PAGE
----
Handy Cycling Tips

I just had a thought … not everyone has a Paulest (Paul is the best!) in their lives, like I thankfully do, to give cycling advice. With that in mind, here are a few of his gems that I’ve taken on board since commuting to work.

Don’t hug the kerb, you’re inviting cars to over take you. You will also meet all the drains which are not good for your tyres. Any pot holes you come across, which I find are many in Ireland, cause you to need to swerve out on the road. If you’re already out a little,  you have room to play with even though it’s only marginal.

If it rains after a spell of glorious sunny weather that we all love, take more care as a greasy film will be on the roads as a result of the changeable weather. Be careful whether on a cycle lane or on the road.

Hold your position on the road at lights by using the ASL. Normally there’s an Advanced Signal Line or box up at the lights. You get a headstart of the traffic by using this.

It’s worth paying for puncture resistant tyres (image is linked) to save you lots of repairs. This is especially useful with a cargo bike as it’s that little bit more difficult to change the tyres if you do get a puncture. Raising the cargo bike off the ground is not easy!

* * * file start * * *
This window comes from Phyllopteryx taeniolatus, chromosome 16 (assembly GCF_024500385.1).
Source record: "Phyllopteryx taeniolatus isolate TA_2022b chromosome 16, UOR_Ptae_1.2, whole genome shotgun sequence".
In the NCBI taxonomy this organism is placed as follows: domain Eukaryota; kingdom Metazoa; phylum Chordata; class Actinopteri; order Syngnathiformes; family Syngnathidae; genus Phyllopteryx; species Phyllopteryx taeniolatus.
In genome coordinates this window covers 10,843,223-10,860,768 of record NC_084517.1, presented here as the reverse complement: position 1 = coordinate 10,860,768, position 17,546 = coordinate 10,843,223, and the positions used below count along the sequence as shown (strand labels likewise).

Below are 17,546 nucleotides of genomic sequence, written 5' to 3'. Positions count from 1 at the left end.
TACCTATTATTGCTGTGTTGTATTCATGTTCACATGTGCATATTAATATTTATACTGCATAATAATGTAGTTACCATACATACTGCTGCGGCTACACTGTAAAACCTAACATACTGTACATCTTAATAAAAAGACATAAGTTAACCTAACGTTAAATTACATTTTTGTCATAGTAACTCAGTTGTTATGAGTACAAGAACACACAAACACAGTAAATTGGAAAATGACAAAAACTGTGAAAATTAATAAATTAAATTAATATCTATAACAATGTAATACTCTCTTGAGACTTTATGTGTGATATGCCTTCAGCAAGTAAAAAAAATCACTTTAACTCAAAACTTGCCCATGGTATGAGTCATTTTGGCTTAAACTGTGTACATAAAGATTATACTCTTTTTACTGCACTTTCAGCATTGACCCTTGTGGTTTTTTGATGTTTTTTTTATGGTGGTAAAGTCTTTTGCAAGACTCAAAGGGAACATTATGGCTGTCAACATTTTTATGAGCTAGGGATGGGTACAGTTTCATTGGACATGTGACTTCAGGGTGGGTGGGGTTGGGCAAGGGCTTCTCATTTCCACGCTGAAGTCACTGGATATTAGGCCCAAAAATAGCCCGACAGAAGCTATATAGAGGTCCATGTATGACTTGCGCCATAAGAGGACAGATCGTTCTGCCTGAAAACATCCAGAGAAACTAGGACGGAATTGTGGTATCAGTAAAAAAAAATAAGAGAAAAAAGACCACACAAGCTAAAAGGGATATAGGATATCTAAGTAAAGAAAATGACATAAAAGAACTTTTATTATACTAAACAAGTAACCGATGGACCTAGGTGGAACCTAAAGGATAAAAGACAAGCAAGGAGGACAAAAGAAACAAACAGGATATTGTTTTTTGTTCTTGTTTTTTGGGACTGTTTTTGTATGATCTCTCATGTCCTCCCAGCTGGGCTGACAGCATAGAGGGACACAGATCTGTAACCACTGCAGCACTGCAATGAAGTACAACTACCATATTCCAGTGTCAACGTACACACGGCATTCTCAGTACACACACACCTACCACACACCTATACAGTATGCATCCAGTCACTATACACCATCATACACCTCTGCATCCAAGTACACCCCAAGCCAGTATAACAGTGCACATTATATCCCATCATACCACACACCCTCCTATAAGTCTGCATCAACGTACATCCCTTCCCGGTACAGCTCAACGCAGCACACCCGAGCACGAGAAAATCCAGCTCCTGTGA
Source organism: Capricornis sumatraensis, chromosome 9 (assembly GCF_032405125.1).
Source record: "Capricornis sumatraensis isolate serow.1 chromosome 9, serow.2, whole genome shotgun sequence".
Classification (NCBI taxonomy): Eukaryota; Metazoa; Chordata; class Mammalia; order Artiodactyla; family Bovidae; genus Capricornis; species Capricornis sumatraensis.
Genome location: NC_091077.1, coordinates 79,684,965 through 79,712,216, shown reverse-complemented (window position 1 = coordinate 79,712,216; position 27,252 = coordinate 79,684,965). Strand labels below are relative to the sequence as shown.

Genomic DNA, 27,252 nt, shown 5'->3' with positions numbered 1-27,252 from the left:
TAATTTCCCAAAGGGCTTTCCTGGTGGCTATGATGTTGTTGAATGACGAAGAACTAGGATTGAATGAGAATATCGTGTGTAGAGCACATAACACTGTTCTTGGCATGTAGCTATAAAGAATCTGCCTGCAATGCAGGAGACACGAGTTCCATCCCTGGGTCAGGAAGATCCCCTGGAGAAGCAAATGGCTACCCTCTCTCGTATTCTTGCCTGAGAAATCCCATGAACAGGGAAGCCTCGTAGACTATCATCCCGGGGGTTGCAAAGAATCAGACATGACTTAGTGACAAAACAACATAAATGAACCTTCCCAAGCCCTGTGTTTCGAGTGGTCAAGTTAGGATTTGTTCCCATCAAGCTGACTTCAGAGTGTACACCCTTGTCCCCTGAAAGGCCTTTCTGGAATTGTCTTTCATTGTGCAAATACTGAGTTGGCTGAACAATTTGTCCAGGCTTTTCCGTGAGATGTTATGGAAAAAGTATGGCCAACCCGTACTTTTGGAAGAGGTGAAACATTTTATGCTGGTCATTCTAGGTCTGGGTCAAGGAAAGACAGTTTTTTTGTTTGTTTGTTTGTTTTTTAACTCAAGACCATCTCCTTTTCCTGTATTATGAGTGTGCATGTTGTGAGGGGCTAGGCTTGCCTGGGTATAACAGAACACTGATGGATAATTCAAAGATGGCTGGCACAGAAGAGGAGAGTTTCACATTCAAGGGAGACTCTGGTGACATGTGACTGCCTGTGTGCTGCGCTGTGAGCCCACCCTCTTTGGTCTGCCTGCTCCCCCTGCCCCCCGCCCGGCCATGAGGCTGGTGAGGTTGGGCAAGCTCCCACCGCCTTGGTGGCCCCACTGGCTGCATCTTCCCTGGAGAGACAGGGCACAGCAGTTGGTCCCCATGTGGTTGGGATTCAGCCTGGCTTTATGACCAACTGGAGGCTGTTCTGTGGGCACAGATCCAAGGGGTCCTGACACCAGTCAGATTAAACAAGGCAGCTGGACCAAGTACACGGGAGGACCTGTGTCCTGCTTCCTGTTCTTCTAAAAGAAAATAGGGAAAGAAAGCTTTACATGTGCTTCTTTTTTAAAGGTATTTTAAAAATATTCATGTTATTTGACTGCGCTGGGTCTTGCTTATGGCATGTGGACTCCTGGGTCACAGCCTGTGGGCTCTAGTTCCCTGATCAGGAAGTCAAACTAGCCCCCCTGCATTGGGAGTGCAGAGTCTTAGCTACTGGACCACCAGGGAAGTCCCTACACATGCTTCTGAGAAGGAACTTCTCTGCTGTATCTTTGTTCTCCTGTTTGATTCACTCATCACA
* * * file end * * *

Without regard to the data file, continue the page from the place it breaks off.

Okay, so this picture doesn’t quite work but it isn’t dark and when you can’t get the right photo, stick one of cute Martin in instead! Well he is at least playing with a car which is related to the point I’m about to make!! Avoid cycling when it’s dark and raining because driver’s visibility is greatly reduced.

If you have a cargo bike, go slower around roundabouts as you may get a puncture with the weight change and there’s also a higher possibility of you slipping too so take it easy! Also, give the driver eye contact so you know they see you. Always treat roundabouts like you are in a cars’ blind spot.

Allow a little space when passing a parked car as they may suddenly open their door without noticing you approaching from behind. Be mindful of this and try keep an eye for passengers or drivers still in their car seat.

When crossing a LUAS line approach at an angle so that your wheels don’t get wedged between the tram lines. Also, slow down and take your time here while also keeping a careful eye for an oncoming LUAS.

That’s the lot! Or at least all I can think of. Happy Father’s Day to all the daddy’s out there today.

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